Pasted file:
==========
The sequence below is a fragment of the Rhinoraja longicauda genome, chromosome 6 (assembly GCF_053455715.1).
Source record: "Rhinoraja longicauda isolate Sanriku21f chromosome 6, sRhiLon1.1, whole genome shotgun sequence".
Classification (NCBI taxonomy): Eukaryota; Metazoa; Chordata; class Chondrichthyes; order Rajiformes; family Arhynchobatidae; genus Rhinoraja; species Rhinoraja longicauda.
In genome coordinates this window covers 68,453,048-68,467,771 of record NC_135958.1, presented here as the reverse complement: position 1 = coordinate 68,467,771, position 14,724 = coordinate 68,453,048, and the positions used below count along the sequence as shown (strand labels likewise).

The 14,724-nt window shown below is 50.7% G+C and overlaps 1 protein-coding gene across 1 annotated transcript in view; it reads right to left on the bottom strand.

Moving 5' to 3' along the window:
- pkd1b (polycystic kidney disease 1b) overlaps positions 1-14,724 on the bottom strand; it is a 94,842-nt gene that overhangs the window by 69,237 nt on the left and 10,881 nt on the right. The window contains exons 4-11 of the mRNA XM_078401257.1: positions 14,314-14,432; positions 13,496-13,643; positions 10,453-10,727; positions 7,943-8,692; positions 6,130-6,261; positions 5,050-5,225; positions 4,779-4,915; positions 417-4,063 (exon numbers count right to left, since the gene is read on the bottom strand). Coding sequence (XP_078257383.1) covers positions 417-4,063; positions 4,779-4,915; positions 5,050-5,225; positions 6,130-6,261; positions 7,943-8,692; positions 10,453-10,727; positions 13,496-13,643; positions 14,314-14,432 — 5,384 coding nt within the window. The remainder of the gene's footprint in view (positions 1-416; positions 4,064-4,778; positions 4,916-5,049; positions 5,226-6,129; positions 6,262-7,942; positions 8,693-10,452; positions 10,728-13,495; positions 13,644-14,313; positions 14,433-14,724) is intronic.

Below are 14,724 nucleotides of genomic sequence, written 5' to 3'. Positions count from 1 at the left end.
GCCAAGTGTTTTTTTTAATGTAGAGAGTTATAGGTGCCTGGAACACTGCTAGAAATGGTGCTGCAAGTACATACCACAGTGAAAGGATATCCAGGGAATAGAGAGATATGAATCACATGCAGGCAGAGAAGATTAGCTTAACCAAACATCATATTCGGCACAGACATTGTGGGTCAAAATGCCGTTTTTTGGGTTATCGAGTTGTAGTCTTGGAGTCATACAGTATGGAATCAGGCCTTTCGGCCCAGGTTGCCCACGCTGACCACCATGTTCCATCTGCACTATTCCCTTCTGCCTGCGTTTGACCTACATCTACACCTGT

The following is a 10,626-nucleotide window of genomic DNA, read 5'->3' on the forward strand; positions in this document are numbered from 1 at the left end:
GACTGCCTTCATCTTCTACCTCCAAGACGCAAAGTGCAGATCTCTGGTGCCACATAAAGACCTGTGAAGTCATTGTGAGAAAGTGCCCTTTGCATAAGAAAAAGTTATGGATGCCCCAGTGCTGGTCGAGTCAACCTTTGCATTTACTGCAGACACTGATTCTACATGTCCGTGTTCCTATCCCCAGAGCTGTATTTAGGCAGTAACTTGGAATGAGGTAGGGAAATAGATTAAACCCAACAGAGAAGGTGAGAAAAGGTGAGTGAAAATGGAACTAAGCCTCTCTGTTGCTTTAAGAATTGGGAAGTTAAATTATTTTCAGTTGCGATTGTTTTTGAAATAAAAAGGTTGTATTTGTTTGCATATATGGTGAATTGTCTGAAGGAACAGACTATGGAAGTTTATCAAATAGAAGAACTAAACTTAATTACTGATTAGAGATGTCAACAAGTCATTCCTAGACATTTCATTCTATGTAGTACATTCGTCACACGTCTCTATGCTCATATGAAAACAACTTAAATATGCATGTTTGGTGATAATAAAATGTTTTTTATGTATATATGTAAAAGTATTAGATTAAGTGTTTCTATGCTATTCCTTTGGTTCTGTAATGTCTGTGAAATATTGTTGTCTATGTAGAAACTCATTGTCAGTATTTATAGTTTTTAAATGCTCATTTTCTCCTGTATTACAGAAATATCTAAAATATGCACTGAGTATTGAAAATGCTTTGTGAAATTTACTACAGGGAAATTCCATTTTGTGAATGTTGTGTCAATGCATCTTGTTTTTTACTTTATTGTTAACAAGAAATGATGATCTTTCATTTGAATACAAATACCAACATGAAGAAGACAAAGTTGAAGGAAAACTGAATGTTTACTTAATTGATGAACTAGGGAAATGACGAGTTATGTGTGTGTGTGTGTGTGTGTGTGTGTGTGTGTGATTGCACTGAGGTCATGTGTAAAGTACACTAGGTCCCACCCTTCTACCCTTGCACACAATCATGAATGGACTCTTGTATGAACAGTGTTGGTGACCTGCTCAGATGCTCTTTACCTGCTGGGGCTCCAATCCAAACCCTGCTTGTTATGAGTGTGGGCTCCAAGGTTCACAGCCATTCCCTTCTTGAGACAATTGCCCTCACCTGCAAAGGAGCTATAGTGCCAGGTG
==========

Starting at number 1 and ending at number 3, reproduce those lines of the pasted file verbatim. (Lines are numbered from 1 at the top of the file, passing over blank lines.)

The sequence below is a fragment of the Rhinoraja longicauda genome, chromosome 6 (assembly GCF_053455715.1).
Source record: "Rhinoraja longicauda isolate Sanriku21f chromosome 6, sRhiLon1.1, whole genome shotgun sequence".
Classification (NCBI taxonomy): Eukaryota; Metazoa; Chordata; class Chondrichthyes; order Rajiformes; family Arhynchobatidae; genus Rhinoraja; species Rhinoraja longicauda.